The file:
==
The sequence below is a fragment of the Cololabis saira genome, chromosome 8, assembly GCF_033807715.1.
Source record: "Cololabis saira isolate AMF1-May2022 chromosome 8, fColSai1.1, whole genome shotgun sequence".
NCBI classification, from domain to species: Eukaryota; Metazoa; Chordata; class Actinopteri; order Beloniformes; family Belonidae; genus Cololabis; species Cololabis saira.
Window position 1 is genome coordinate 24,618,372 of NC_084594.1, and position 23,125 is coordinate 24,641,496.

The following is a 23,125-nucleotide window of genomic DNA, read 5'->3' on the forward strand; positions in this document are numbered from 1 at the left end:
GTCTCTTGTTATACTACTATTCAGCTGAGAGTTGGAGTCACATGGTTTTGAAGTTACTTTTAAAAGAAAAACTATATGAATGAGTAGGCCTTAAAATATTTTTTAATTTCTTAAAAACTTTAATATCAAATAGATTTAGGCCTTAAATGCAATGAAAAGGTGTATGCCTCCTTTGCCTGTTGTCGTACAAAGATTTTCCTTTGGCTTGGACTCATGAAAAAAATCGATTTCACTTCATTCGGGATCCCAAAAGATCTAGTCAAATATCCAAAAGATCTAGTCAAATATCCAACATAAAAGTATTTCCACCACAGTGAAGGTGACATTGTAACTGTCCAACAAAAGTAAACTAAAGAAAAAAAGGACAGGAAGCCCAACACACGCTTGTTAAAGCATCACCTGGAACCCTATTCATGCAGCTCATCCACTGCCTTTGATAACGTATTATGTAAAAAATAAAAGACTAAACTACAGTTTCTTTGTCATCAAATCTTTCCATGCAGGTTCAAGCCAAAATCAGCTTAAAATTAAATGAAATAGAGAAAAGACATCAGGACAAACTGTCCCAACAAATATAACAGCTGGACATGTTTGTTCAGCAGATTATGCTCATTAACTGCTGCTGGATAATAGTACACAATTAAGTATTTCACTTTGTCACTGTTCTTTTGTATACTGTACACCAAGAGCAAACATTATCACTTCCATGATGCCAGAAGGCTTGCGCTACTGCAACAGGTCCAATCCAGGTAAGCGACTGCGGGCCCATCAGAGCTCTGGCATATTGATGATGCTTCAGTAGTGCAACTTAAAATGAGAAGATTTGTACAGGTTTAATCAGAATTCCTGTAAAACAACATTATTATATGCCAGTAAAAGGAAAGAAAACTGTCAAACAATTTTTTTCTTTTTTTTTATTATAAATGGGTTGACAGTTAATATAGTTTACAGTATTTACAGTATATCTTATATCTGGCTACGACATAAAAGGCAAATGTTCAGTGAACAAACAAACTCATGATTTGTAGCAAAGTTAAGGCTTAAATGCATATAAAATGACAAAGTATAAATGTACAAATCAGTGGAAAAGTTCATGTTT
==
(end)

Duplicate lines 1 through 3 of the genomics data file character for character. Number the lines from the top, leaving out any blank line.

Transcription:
The sequence below is a fragment of the Cololabis saira genome, chromosome 8, assembly GCF_033807715.1.
Source record: "Cololabis saira isolate AMF1-May2022 chromosome 8, fColSai1.1, whole genome shotgun sequence".
NCBI classification, from domain to species: Eukaryota; Metazoa; Chordata; class Actinopteri; order Beloniformes; family Belonidae; genus Cololabis; species Cololabis saira.